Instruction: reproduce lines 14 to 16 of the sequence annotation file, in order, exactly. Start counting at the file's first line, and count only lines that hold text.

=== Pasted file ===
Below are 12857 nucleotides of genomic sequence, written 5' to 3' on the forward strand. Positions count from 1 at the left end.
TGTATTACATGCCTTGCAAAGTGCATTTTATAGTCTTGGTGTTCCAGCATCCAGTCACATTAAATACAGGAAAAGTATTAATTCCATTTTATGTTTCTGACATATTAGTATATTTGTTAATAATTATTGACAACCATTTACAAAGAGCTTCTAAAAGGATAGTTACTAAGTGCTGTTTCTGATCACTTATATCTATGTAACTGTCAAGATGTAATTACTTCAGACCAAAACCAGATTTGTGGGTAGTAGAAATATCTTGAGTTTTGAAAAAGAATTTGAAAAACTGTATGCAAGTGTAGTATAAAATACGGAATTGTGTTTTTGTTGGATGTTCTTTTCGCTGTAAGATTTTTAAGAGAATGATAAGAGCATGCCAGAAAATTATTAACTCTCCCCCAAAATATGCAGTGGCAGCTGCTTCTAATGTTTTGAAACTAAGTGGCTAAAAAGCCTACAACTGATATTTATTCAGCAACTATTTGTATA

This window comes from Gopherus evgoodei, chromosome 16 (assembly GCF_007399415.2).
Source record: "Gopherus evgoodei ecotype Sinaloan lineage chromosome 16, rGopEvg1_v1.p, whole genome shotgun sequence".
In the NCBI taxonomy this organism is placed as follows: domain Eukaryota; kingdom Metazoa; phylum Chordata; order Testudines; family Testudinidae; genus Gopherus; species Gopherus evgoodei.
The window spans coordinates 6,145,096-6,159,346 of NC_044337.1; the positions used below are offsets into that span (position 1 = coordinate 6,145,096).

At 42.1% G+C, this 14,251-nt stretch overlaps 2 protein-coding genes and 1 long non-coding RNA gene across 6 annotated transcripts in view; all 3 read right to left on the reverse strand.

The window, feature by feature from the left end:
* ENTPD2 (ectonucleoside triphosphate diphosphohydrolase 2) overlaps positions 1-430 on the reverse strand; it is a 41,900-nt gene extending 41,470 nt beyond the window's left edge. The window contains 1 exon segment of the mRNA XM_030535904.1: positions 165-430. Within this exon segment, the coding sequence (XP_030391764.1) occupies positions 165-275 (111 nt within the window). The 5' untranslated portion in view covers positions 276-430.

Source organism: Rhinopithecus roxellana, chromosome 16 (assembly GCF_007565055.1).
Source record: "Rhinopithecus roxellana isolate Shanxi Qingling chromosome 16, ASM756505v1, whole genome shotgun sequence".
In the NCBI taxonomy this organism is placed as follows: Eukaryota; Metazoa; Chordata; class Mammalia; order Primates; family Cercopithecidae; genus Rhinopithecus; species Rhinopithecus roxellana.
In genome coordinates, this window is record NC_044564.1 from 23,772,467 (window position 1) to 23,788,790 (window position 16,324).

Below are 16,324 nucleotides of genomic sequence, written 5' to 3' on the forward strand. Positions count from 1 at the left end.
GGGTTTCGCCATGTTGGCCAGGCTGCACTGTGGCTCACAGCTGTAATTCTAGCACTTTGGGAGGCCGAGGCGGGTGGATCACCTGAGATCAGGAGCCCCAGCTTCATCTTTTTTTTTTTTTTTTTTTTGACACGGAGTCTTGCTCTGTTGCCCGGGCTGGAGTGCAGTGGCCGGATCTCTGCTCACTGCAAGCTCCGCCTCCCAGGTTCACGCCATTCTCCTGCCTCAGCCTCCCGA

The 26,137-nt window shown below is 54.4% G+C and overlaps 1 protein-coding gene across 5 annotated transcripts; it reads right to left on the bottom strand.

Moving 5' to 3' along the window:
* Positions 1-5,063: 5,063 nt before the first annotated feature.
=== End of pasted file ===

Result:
Below are 16,324 nucleotides of genomic sequence, written 5' to 3' on the forward strand. Positions count from 1 at the left end.
GGGTTTCGCCATGTTGGCCAGGCTGCACTGTGGCTCACAGCTGTAATTCTAGCACTTTGGGAGGCCGAGGCGGGTGGATCACCTGAGATCAGGAGCCCCAGCTTCATCTTTTTTTTTTTTTTTTTTTTGACACGGAGTCTTGCTCTGTTGCCCGGGCTGGAGTGCAGTGGCCGGATCTCTGCTCACTGCAAGCTCCGCCTCCCAGGTTCACGCCATTCTCCTGCCTCAGCCTCCCGA

The 26,137-nt window shown below is 54.4% G+C and overlaps 1 protein-coding gene across 5 annotated transcripts; it reads right to left on the bottom strand.